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In God We Trust?
a homily based on Luke 21:5-19
by Rev. Thomas Hall

Could you to help me out this morning? Take out a coin. Any coin will do. Now what do you see under George Washington's chin, over Abe Lincoln's hair, and in front of Jefferson's nose? No, it's not E pluribus Unum. If you look closely, you'll find the words In God We Trust, etched. Those four words mark all of our money-coin and greenbacks. In God we trust.

So there they are, the words "in God we trust" reminding us that there are some things worth trusting in.  What would happen if some Sunday morning, we would just tape a dollar bill inside the bulletin under the "Preparation for Worship" and ask worshipers to meditate on those four words during the prelude. Or maybe when it came time for the sermon we could all just pullout our greens and just read our money: in God we trust. In a sense that's what the Good News of the Gospel is all about. Our faith in Jesus Christ enables us to proclaim that in God do we truly trust, that those words-as well as the stuff they're printed on are quite welcome here.

Of course, there are a lot of other places where we can place our trust in today. Depending on who we're talking to, we are going to have to change the words slightly to say-in job security we trust, in tenure we trust, in 401 K's we trust, in human goodness we trust, in a strong military we trust, in affirmative action we trust, in relationships we trust, in Amway we trust, in Rush we trust, in our bodies we trust, in Wall Street, and education we trust.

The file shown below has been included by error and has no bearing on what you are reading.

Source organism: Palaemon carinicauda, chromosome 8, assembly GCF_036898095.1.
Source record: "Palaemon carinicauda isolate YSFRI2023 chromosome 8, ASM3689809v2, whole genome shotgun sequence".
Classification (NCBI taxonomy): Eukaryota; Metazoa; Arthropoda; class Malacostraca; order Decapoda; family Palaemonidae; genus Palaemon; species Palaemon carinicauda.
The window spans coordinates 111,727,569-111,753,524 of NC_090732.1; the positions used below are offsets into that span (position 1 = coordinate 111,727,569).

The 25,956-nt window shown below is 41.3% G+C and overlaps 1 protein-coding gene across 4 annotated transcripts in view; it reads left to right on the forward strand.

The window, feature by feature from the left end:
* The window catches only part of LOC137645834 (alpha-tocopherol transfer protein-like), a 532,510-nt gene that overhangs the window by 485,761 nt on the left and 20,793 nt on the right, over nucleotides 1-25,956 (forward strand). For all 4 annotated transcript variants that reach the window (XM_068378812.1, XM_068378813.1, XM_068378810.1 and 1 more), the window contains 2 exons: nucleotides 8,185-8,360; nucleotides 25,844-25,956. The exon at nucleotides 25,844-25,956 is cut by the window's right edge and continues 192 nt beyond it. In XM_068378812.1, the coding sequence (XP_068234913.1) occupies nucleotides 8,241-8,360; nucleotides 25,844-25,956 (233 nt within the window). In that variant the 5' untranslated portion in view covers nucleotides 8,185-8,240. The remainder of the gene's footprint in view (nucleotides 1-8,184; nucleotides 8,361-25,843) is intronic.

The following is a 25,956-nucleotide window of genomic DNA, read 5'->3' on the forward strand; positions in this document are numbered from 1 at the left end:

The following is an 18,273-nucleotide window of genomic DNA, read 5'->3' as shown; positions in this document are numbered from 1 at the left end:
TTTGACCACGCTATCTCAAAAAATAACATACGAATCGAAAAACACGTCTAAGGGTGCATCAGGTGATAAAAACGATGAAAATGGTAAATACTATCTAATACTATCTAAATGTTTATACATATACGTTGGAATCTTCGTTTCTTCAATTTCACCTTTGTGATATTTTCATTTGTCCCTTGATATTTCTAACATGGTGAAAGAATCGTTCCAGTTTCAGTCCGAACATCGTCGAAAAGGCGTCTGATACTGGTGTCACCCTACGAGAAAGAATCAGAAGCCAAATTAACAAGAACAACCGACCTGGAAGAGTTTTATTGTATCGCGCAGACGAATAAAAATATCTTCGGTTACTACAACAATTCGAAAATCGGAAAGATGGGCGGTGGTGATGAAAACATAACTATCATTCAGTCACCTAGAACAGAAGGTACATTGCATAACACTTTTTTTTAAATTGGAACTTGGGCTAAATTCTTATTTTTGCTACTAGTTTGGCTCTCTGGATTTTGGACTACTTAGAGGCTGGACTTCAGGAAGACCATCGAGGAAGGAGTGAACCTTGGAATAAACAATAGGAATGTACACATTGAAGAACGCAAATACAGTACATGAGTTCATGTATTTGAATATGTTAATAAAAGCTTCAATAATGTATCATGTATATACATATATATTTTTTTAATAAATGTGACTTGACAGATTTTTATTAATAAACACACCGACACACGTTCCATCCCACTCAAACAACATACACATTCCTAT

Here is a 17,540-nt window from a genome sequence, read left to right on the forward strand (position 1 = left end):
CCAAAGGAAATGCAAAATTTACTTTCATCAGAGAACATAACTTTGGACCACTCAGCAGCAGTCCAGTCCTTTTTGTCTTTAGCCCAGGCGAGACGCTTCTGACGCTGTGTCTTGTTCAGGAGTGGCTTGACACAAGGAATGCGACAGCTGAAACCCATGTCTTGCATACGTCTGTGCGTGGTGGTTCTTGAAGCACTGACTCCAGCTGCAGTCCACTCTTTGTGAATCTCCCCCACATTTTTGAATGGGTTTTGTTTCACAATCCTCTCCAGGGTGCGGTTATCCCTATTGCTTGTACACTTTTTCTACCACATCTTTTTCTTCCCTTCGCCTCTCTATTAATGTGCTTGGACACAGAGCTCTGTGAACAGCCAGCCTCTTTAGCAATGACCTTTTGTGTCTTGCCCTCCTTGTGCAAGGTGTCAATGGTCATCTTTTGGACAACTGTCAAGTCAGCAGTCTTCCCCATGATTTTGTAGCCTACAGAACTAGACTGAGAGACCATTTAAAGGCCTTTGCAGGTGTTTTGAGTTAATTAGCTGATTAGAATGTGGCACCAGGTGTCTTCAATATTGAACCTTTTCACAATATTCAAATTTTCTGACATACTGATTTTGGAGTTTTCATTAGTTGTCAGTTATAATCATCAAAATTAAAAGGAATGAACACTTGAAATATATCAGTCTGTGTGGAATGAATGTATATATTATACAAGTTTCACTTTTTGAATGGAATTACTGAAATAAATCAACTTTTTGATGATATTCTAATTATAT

But suicide bombers and bio-terrorism has made most of us down-size our "trust" list considerably. Wall Streetís definitely off the list. Job security is shaky. We canít even trust our delivered mail anymore. Most of us have been around long enough to know that there isn't a government that's republican enough, a friendship that lasts long enough, a Congress that's bi-partisan enough, a job that's secure enough, a relationship that's safe enough, a dollar that's stable enough, a courtroom that's fair enough, a weight-loss program that's effective enough, or an automobile that's satisfying enough for us to place our deepest trust in.

Trust requires stability. Something that'll be there for us for the long-haul. And there's just not a whole lot of that kind of stability going around of recent. Haven't we discovered that our world just changes too much to place much trust in it. Wouldn't it be great if we could actually go through just one week without anything changing on us. Something that we could actually count on. But just when we've gotten used to the carpet being in the Refreshment Hall downstairs, a closet mysteriously appears on the other end of the room; and when we just get used to that closet and catch our breath, an orchestra shows up one Sunday, and when we finally sit back to enjoy the string section-it happens again, right in the middle of joyful, Joyful-the front pews show up missing! Dynamic change is a fact of life in our church and in our world. And when our confidence lies in these things, well, the house eventually comes a tumblin' down.